Sweetened drinks may damage heart, review finds

Sweetened drinks may damage heart, review findsThe added sugar in sodas, fruit drinks, sweet teas and energy drinks affects the body in ways that increase risk of heart attack, heart disease and stroke, said Vasanti Malik, a nutrition research scientist at Harvard's T.H. Chan School of Public Health in Boston, author of the report, published Sept. 28 in the Journal of the American College of Cardiology.

Consuming one or two servings a day of sugar-sweetened beverages has been linked to a 35 percent greater risk of heart attack or fatal heart disease, a 16 percent increased risk of stroke and as much as a 26 percent increased risk of developing type 2 diabetes, the report concluded.

One can of regular soda contains about 35 grams of sugar, which is equal to nearly nine teaspoons.

Manufacturers most often use either table sugar or high-fructose corn syrup to sweeten beverages, researchers said. Both sugar sources contain roughly equal parts of two simple sugars, fructose and glucose.

Researchers believe both fructose and glucose damage the heart. Glucose spikes blood glucose and causes insulin levels to rise, which can lead to the development of type 2 diabetes, Malik said. Diabetes is a risk factor for heart disease.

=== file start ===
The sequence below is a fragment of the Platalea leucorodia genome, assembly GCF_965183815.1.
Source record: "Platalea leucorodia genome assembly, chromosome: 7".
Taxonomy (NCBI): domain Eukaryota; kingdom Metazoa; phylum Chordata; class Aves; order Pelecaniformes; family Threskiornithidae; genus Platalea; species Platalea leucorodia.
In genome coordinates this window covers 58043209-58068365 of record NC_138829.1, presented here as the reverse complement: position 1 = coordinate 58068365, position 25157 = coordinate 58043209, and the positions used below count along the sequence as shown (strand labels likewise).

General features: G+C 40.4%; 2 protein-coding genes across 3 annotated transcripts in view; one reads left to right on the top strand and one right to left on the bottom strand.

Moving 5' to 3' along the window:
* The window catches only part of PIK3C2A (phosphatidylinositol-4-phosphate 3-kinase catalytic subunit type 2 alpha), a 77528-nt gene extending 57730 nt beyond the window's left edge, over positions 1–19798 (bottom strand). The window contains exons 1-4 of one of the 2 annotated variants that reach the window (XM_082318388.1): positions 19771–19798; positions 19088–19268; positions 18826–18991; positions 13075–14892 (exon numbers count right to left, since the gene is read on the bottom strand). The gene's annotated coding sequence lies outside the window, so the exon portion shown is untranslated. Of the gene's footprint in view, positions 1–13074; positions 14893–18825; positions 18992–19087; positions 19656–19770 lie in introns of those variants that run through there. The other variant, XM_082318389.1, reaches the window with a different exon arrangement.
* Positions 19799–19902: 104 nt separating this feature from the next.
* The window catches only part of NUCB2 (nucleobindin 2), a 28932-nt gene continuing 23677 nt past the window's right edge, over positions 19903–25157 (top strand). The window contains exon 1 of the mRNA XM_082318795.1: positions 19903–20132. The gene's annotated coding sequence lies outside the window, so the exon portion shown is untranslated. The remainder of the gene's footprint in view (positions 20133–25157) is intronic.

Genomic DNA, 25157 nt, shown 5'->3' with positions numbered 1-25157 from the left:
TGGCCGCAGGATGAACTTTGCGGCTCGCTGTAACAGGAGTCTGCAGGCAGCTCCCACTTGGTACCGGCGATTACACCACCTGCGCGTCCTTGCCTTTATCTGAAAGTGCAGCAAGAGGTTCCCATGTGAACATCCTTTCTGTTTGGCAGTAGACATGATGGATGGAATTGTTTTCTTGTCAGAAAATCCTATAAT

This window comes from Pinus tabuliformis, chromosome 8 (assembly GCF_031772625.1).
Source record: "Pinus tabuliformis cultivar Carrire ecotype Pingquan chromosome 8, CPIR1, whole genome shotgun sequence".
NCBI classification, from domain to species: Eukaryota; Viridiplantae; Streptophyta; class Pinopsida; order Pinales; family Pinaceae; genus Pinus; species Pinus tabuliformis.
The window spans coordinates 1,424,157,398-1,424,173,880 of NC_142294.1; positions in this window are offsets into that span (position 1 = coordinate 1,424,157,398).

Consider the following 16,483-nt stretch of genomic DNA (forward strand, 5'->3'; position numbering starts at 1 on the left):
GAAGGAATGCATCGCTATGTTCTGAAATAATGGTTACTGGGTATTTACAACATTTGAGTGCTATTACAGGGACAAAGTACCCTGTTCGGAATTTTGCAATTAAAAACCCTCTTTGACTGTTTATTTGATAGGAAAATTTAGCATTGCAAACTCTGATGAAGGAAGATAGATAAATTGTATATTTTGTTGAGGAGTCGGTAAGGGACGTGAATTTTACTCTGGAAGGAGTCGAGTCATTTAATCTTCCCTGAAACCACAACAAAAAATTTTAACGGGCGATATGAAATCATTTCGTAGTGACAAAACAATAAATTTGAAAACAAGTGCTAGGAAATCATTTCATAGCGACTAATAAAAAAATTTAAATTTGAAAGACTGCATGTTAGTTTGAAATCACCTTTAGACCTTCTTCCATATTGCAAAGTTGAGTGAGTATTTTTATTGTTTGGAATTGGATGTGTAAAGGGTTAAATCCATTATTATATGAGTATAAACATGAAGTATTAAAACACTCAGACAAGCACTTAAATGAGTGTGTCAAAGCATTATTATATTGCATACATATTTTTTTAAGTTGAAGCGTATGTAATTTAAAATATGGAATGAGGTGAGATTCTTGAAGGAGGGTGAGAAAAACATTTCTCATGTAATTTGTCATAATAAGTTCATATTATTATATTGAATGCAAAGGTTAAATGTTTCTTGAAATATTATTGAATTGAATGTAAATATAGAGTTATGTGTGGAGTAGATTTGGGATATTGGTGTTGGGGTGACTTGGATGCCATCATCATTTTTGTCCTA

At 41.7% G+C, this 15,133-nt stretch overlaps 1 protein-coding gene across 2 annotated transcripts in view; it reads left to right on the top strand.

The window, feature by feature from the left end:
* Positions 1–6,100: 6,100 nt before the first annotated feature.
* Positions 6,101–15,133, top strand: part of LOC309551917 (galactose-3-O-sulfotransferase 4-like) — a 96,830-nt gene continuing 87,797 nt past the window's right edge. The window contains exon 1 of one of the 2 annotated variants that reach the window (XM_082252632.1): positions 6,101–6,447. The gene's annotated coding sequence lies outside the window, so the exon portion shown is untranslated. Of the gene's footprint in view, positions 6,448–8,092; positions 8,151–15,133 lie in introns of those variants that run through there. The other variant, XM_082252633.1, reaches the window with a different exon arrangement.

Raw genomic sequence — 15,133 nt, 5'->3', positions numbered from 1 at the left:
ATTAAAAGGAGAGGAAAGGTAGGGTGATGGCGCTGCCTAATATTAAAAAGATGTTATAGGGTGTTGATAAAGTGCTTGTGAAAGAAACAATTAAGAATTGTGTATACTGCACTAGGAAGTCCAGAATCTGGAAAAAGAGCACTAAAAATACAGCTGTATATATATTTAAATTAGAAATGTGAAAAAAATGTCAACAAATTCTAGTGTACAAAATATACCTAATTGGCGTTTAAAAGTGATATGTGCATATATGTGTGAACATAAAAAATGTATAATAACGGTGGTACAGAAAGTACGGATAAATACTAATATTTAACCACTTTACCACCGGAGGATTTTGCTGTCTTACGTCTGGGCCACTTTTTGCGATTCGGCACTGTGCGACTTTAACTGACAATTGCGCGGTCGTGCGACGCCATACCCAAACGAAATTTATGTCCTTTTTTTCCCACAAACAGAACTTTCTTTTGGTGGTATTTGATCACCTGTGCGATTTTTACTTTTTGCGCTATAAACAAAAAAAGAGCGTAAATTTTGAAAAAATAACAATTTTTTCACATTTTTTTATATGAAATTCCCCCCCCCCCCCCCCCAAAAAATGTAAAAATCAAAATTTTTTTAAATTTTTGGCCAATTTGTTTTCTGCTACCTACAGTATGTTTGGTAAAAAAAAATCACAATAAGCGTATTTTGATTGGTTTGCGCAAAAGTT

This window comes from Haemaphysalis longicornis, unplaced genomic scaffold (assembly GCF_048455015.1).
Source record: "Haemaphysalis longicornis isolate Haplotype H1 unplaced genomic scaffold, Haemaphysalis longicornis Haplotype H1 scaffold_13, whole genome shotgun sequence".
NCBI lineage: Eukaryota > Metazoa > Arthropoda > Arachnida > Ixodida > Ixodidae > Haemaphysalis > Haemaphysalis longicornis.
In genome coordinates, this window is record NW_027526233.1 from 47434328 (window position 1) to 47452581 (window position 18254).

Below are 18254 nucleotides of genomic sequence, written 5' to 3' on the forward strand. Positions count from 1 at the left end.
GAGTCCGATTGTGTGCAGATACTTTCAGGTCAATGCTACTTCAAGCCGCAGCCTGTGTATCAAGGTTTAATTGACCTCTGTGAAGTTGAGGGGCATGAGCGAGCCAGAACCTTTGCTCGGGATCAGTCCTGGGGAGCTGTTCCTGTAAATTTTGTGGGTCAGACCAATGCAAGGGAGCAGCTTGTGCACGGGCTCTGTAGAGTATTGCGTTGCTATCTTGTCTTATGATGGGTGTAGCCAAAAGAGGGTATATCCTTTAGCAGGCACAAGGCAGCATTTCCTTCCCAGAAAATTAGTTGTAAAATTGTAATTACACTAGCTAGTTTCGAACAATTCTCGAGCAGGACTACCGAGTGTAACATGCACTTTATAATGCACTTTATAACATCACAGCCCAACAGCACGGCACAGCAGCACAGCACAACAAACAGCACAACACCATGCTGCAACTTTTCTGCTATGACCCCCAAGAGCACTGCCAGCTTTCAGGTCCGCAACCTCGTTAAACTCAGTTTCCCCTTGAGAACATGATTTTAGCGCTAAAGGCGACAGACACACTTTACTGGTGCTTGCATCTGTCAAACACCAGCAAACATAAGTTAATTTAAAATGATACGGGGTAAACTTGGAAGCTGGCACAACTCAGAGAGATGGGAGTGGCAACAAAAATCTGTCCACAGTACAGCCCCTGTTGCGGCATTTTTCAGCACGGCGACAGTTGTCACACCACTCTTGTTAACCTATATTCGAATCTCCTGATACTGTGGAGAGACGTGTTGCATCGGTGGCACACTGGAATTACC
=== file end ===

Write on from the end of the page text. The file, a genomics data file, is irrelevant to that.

Fructose also causes heart health issues, but in more insidious ways. Its presence can prompt the liver to release triglycerides and "bad" LDL cholesterol into the bloodstream, Malik said. Too much fructose can lead to fatty liver disease.

Overconsumption of fructose can also lead to too much uric acid in the blood, which is associated with a greater risk of gout, a painful inflammatory arthritis. Inflammation also has been linked to heart disease.

Finally, fructose has been shown to promote the accumulation of belly fat, another risk factor for heart disease, she said.

Researchers are also concerned that the liquid sugars in sweetened beverages might have a stronger impact on the body, Malik said.

"The fact it's in liquid form is something that's really of concern, because the sugars are absorbed really rapidly," she said. "They enter the bloodstream very quickly."

For now, the researchers urge consumers to reduce the amount of added sugar in their diet.

Limiting or eliminating sugar-sweetened beverages is a solid first step, Malik said, noting many foods also contain added sugar.

Via: Web MD
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